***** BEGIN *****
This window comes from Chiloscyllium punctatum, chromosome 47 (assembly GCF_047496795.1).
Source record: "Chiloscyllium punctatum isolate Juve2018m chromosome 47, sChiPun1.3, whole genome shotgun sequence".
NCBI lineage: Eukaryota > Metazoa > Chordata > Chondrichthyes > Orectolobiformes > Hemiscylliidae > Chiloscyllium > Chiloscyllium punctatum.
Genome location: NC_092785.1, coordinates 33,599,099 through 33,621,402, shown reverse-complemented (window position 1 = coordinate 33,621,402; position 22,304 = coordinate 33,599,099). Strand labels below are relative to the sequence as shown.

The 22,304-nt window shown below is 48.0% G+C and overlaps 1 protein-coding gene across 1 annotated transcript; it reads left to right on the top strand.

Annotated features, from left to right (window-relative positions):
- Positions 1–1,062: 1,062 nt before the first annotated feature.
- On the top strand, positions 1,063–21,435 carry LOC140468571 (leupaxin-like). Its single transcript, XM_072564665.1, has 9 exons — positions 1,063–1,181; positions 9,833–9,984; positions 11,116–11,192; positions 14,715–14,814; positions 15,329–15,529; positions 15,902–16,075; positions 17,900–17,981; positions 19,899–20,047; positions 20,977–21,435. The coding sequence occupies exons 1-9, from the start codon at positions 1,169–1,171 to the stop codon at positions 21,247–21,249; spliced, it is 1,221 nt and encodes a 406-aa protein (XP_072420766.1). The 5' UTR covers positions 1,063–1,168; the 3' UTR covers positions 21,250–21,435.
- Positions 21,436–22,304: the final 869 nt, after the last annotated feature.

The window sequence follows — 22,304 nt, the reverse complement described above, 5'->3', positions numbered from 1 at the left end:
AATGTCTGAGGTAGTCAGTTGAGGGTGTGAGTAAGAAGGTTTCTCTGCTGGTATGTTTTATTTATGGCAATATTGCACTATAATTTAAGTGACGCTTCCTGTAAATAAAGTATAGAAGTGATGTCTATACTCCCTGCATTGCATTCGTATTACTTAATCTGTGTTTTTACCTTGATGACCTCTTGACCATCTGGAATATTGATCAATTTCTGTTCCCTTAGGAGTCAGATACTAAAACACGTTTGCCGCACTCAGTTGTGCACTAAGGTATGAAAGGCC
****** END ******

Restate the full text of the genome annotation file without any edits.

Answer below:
This window comes from Chiloscyllium punctatum, chromosome 47 (assembly GCF_047496795.1).
Source record: "Chiloscyllium punctatum isolate Juve2018m chromosome 47, sChiPun1.3, whole genome shotgun sequence".
NCBI lineage: Eukaryota > Metazoa > Chordata > Chondrichthyes > Orectolobiformes > Hemiscylliidae > Chiloscyllium > Chiloscyllium punctatum.
Genome location: NC_092785.1, coordinates 33,599,099 through 33,621,402, shown reverse-complemented (window position 1 = coordinate 33,621,402; position 22,304 = coordinate 33,599,099). Strand labels below are relative to the sequence as shown.

The 22,304-nt window shown below is 48.0% G+C and overlaps 1 protein-coding gene across 1 annotated transcript; it reads left to right on the top strand.

Annotated features, from left to right (window-relative positions):
- Positions 1–1,062: 1,062 nt before the first annotated feature.
- On the top strand, positions 1,063–21,435 carry LOC140468571 (leupaxin-like). Its single transcript, XM_072564665.1, has 9 exons — positions 1,063–1,181; positions 9,833–9,984; positions 11,116–11,192; positions 14,715–14,814; positions 15,329–15,529; positions 15,902–16,075; positions 17,900–17,981; positions 19,899–20,047; positions 20,977–21,435. The coding sequence occupies exons 1-9, from the start codon at positions 1,169–1,171 to the stop codon at positions 21,247–21,249; spliced, it is 1,221 nt and encodes a 406-aa protein (XP_072420766.1). The 5' UTR covers positions 1,063–1,168; the 3' UTR covers positions 21,250–21,435.
- Positions 21,436–22,304: the final 869 nt, after the last annotated feature.

The window sequence follows — 22,304 nt, the reverse complement described above, 5'->3', positions numbered from 1 at the left end:
AATGTCTGAGGTAGTCAGTTGAGGGTGTGAGTAAGAAGGTTTCTCTGCTGGTATGTTTTATTTATGGCAATATTGCACTATAATTTAAGTGACGCTTCCTGTAAATAAAGTATAGAAGTGATGTCTATACTCCCTGCATTGCATTCGTATTACTTAATCTGTGTTTTTACCTTGATGACCTCTTGACCATCTGGAATATTGATCAATTTCTGTTCCCTTAGGAGTCAGATACTAAAACACGTTTGCCGCACTCAGTTGTGCACTAAGGTATGAAAGGCC